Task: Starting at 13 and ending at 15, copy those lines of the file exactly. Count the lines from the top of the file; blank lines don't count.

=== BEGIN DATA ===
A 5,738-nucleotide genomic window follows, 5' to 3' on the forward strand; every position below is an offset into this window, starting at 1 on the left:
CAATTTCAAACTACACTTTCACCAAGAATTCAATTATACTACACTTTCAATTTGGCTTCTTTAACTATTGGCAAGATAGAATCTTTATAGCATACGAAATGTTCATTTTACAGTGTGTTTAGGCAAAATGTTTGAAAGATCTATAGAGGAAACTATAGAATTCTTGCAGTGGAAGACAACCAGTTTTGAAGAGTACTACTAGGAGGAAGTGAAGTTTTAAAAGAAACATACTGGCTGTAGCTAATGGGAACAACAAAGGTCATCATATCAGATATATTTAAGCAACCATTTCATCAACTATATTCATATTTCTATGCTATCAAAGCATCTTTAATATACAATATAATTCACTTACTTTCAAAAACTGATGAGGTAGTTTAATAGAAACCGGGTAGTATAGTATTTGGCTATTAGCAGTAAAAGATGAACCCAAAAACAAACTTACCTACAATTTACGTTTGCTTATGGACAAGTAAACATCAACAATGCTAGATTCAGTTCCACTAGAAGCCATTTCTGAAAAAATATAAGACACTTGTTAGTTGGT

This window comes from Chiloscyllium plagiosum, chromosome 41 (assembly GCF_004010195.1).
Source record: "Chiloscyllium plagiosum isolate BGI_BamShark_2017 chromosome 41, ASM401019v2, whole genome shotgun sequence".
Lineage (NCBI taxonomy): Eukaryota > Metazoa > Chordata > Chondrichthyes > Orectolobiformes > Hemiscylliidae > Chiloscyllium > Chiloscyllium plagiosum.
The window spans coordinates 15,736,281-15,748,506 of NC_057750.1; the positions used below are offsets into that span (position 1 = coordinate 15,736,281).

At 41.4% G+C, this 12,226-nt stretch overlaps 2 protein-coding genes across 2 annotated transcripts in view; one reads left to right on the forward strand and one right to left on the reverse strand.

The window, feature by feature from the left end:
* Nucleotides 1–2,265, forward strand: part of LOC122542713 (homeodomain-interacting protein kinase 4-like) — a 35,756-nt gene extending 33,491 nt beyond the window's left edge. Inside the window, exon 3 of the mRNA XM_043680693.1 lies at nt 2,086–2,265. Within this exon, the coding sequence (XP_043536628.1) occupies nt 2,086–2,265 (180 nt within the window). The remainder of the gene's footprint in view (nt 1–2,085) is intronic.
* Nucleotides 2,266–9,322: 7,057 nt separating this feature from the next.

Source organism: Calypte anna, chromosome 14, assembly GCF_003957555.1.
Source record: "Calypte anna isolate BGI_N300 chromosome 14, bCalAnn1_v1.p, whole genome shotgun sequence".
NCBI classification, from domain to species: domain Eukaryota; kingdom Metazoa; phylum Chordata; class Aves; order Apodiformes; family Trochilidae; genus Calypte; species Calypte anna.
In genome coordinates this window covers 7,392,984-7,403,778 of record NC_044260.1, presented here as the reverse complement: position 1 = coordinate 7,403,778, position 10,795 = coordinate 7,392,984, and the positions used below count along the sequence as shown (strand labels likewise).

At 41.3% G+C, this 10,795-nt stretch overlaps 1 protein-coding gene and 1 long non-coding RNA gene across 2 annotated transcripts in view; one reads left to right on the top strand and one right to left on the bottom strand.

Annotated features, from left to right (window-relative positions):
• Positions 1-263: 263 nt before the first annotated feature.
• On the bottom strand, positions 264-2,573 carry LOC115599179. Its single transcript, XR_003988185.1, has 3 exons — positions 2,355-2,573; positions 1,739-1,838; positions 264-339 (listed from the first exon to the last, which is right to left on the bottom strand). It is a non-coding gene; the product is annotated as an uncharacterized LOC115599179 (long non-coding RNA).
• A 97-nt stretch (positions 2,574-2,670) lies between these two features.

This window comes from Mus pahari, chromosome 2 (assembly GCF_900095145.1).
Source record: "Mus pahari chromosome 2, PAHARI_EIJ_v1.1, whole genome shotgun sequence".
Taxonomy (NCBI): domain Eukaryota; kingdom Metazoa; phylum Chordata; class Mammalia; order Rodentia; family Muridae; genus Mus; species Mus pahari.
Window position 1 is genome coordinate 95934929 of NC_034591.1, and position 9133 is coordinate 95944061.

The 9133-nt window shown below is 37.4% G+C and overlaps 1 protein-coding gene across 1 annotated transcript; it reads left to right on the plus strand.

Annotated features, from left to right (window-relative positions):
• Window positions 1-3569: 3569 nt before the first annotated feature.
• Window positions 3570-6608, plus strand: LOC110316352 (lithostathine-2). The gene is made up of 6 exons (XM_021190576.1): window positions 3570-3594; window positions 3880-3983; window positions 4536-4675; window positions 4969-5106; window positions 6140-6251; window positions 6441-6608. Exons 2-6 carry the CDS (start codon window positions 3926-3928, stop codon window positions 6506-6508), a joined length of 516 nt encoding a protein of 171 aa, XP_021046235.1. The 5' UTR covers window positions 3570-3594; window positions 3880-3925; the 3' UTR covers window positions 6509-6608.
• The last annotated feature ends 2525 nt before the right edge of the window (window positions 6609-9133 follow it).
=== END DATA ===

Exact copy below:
NCBI classification, from domain to species: domain Eukaryota; kingdom Metazoa; phylum Chordata; class Aves; order Apodiformes; family Trochilidae; genus Calypte; species Calypte anna.
In genome coordinates this window covers 7,392,984-7,403,778 of record NC_044260.1, presented here as the reverse complement: position 1 = coordinate 7,403,778, position 10,795 = coordinate 7,392,984, and the positions used below count along the sequence as shown (strand labels likewise).

At 41.3% G+C, this 10,795-nt stretch overlaps 1 protein-coding gene and 1 long non-coding RNA gene across 2 annotated transcripts in view; one reads left to right on the top strand and one right to left on the bottom strand.